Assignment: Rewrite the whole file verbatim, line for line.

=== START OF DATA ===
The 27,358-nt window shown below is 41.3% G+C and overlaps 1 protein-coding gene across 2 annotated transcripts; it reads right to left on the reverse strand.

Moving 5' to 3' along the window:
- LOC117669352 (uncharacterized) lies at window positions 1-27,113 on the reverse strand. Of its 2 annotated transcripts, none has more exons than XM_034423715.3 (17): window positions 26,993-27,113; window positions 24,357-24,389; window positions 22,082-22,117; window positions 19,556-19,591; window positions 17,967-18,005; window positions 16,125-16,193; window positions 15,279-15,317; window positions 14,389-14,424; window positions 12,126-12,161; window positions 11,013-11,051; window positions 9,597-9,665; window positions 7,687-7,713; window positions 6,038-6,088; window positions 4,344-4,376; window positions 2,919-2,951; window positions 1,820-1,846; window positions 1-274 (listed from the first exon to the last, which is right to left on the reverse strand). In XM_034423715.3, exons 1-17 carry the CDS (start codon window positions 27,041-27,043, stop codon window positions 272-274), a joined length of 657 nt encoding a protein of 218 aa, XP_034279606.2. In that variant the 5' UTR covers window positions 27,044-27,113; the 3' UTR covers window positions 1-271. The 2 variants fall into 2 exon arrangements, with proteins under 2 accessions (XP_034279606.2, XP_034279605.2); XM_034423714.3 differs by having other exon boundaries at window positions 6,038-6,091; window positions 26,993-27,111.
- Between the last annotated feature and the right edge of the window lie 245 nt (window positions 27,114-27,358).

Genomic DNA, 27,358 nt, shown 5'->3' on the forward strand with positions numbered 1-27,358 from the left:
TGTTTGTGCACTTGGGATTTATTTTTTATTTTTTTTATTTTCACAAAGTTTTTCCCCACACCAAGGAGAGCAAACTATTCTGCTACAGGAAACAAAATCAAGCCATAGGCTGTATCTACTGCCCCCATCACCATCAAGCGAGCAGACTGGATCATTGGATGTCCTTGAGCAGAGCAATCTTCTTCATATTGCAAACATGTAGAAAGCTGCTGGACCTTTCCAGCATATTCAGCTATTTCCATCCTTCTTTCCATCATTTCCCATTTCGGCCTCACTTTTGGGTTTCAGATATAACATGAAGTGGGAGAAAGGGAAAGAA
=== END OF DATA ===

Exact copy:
The 27,358-nt window shown below is 41.3% G+C and overlaps 1 protein-coding gene across 2 annotated transcripts; it reads right to left on the reverse strand.

Moving 5' to 3' along the window:
- LOC117669352 (uncharacterized) lies at window positions 1-27,113 on the reverse strand. Of its 2 annotated transcripts, none has more exons than XM_034423715.3 (17): window positions 26,993-27,113; window positions 24,357-24,389; window positions 22,082-22,117; window positions 19,556-19,591; window positions 17,967-18,005; window positions 16,125-16,193; window positions 15,279-15,317; window positions 14,389-14,424; window positions 12,126-12,161; window positions 11,013-11,051; window positions 9,597-9,665; window positions 7,687-7,713; window positions 6,038-6,088; window positions 4,344-4,376; window positions 2,919-2,951; window positions 1,820-1,846; window positions 1-274 (listed from the first exon to the last, which is right to left on the reverse strand). In XM_034423715.3, exons 1-17 carry the CDS (start codon window positions 27,041-27,043, stop codon window positions 272-274), a joined length of 657 nt encoding a protein of 218 aa, XP_034279606.2. In that variant the 5' UTR covers window positions 27,044-27,113; the 3' UTR covers window positions 1-271. The 2 variants fall into 2 exon arrangements, with proteins under 2 accessions (XP_034279606.2, XP_034279605.2); XM_034423714.3 differs by having other exon boundaries at window positions 6,038-6,091; window positions 26,993-27,111.
- Between the last annotated feature and the right edge of the window lie 245 nt (window positions 27,114-27,358).

Genomic DNA, 27,358 nt, shown 5'->3' on the forward strand with positions numbered 1-27,358 from the left:
TGTTTGTGCACTTGGGATTTATTTTTTATTTTTTTTATTTTCACAAAGTTTTTCCCCACACCAAGGAGAGCAAACTATTCTGCTACAGGAAACAAAATCAAGCCATAGGCTGTATCTACTGCCCCCATCACCATCAAGCGAGCAGACTGGATCATTGGATGTCCTTGAGCAGAGCAATCTTCTTCATATTGCAAACATGTAGAAAGCTGCTGGACCTTTCCAGCATATTCAGCTATTTCCATCCTTCTTTCCATCATTTCCCATTTCGGCCTCACTTTTGGGTTTCAGATATAACATGAAGTGGGAGAAAGGGAAAGAA